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Gary Foster, the distinguished alto saxophonist, flutist and all-round good guy, sent along this photo of he and tenor saxophonist, Warne Marsh.
As usual, the point of his generosity was not to emphasize himself, but rather, to add to my collection of photographs of drummer Larry Bunker, whom you can see behind Gary and Warne, along with bassist, Chuck Domanico.
The photograph was taken in November, 1968 at the Pilgrimage Theater, located in the Hollywood Hills, during a performance by the all too short-lived big band led by pianist-keyboardist and composer-arranger, Clare Fischer.
Clare, Gary and Warne are all adept interpreters of a style of Jazz closely associated with the late pianist, Lennie Tristano [1919-1978]. Lennie favored an approach to Jazz that emphasized long, flowing and linear improvisations with a very harmonic orientation.
Lennie was always looking for ways to improvise Jazz that expressed emotion more directly and were not hung up in skill.
In his hands, tunes such as All of Me, Out of Nowhere and What is This Things Called Love were just points-of-departure; vehicles for developing and expressing what the late, esteemed Jazz author Barry Ulanov once termed “ harmonic-motivic propulsion.”
There’s much, much more to be said about Lennie’s approach to Jazz and one has to be careful about oversimplifications regarding such a complex subject.
For the purposes of this blog feature, what can be said with some degree of certainty is that Warne Marsh had a long association with Lennie and made recordings with Tristano in the 1950s on which his tenor sax playing is featured along with Lee Konitz, the legendary alto saxophonist.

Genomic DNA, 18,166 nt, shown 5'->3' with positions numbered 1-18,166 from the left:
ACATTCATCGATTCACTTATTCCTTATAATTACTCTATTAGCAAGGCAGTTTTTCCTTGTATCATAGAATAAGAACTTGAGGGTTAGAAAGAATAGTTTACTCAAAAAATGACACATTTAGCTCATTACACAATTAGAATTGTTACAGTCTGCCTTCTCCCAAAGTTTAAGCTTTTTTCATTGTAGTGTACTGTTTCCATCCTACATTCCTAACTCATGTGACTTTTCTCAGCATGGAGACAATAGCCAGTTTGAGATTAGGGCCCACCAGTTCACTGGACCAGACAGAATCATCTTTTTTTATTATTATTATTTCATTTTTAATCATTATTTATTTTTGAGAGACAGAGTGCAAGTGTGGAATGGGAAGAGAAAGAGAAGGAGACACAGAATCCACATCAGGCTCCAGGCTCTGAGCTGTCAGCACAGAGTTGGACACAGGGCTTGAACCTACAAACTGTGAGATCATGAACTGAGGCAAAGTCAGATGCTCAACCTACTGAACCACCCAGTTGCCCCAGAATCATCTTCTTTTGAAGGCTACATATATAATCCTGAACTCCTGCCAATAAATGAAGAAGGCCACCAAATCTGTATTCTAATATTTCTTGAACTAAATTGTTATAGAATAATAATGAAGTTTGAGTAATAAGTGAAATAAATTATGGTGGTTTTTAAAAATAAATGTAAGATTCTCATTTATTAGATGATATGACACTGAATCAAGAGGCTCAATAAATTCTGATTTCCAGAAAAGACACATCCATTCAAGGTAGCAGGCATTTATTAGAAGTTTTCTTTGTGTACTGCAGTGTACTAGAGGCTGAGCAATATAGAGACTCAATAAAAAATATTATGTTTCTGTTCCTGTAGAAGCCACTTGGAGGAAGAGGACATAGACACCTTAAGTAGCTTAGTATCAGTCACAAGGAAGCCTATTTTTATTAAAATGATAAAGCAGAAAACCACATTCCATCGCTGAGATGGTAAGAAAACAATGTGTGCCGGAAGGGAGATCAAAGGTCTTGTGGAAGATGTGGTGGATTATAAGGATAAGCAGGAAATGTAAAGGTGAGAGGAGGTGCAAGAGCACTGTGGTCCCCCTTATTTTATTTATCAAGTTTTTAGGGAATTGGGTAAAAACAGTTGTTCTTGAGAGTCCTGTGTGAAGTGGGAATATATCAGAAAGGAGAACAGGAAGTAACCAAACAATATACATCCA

Lennie’s approach to Jazz was often dismissed in some critical circles for being too cerebral, too cool [read “cold”] and lacking in emotional intensity.
To my ears, I have always thought that Warne found kindred Tristano-school spirits in Gary Foster and Clare Fischer when he moved to Hollywood from New York.
Not surprisingly, then, given their mutual orientation, Clare, Gary and Warne became friends, made a number of recordings together, and performed as a group in local Jazz clubs such as Donte's in North Hollywood and the Ice House in Pasadena, CA.
Other Los Angeles based musicians including pianist Alan Broadbent and tenor saxophonist Pete Christlieb also joined in on the fun of creating Jazz that in many ways served as a tribute to Lennie’s legacy.
For about three years at the close of the 1960’s, Clare translated Lennie’s approach into a roaring big band that featured some of the monster musicians who frequented the West Coast Jazz scene and Los Angeles recordings studios at that time.
The following video tribute to Fischer, Foster and Marsh [not a law firm] features Clare’s big band arrangement of Tristano’s Lennie’s Pennies . The tune is based on “Pennies From Heaven” but altered to be in minor. Be sure and checkout what a formidable big band rhythm section Bunker and Domanico form on this track.